Trump is on the defensive and politically weak while investigators explore this miasma of corruption. He flails about, attacking the press and the Mueller probe, further underscoring his weakness. The Democrats do well to allow these investigations to run their course until the strongest possible case comes together. Impeachment must never be undertaken for trivial political reasons, as the Republicans learned when they went after President Bill Clinton. Welch seems to understand that impeachment may be the most potent political weapon when it remains in the holster.
Concord Monitor, Jan. 19
Lawmakers are once again debating whether to update the state's nondiscrimination laws by adding protections for transgender people. We have long argued for such a measure, and we know well the argument of those who oppose it. The challenge for the Legislature is to sort through facts and testimony to determine who faces a greater threat in this state: those who come into contact with transgender people or transgender people themselves.
Under current law, the state protects people from discrimination based on age, sex, race, creed, color, marital status, familial status, physical or mental disability, and national origin. House Bill 1319 would add the words "gender identity" to that list.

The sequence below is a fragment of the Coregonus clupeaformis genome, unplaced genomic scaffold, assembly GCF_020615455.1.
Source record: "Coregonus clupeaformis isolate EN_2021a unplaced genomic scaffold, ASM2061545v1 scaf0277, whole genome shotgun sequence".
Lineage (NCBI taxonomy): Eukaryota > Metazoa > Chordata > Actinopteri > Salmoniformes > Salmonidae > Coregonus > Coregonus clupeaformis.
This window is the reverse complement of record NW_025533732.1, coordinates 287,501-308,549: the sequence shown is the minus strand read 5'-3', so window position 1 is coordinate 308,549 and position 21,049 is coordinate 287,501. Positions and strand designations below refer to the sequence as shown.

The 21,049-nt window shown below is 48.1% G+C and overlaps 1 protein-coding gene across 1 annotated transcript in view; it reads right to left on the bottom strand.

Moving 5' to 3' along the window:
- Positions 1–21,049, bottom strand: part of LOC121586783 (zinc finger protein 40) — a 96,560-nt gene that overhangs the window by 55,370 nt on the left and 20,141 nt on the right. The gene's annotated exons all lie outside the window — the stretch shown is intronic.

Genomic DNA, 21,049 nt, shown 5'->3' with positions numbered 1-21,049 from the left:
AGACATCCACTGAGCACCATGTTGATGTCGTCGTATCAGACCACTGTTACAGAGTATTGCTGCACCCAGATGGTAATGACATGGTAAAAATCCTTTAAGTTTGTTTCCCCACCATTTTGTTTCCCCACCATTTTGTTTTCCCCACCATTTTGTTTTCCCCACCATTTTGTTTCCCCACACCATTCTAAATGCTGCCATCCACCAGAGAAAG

The 2015 U.S. Transgender Survey provides guidance on why such a change is necessary. Of the 225 transgender people in New Hampshire who responded to the survey, 15 percent said they had lost a job because of their gender identity or expression. One in 5 reported being fired, denied a promotion or not hired based on their gender identity. Twenty-three percent said they had faced some form of housing discrimination. More than half said they avoided using a public restroom because they feared a confrontation. Many respondents also cited examples of discrimination involving education, health care and law enforcement.
We understand that there are many people in New Hampshire who have a difficult time wrapping their mind around the idea that a person can feel as though they were born in the wrong body. It is no small feat to see the world through the eyes of another, to experience their fear and pain as your own. We also understand that there are those who worry that somebody will use the protections proposed in House Bill 1319 in a way that could pose a danger to the public, especially women and children. But again, we ask lawmakers to consider what is more likely to happen: that without explicit protections many of the estimated 4,500 transgender people in New Hampshire will continue to face discrimination or that some bad actor will find a way to use those new protections to harm others.
As New Hampshire once again debates this important issue, we hope that all involved take the time to listen to those with whom they disagree and that logic overrides fear.
Portland Press Herald, Jan. 18
A nurse practitioner can give you a complete physical, order diagnostic tests, stitch up a cut - even prescribe medication.
Along with other advanced-practice clinicians, like nurse midwives and nurse anesthetists, they can deliver many of the same services that a doctor can, often working in places where there is no doctor available.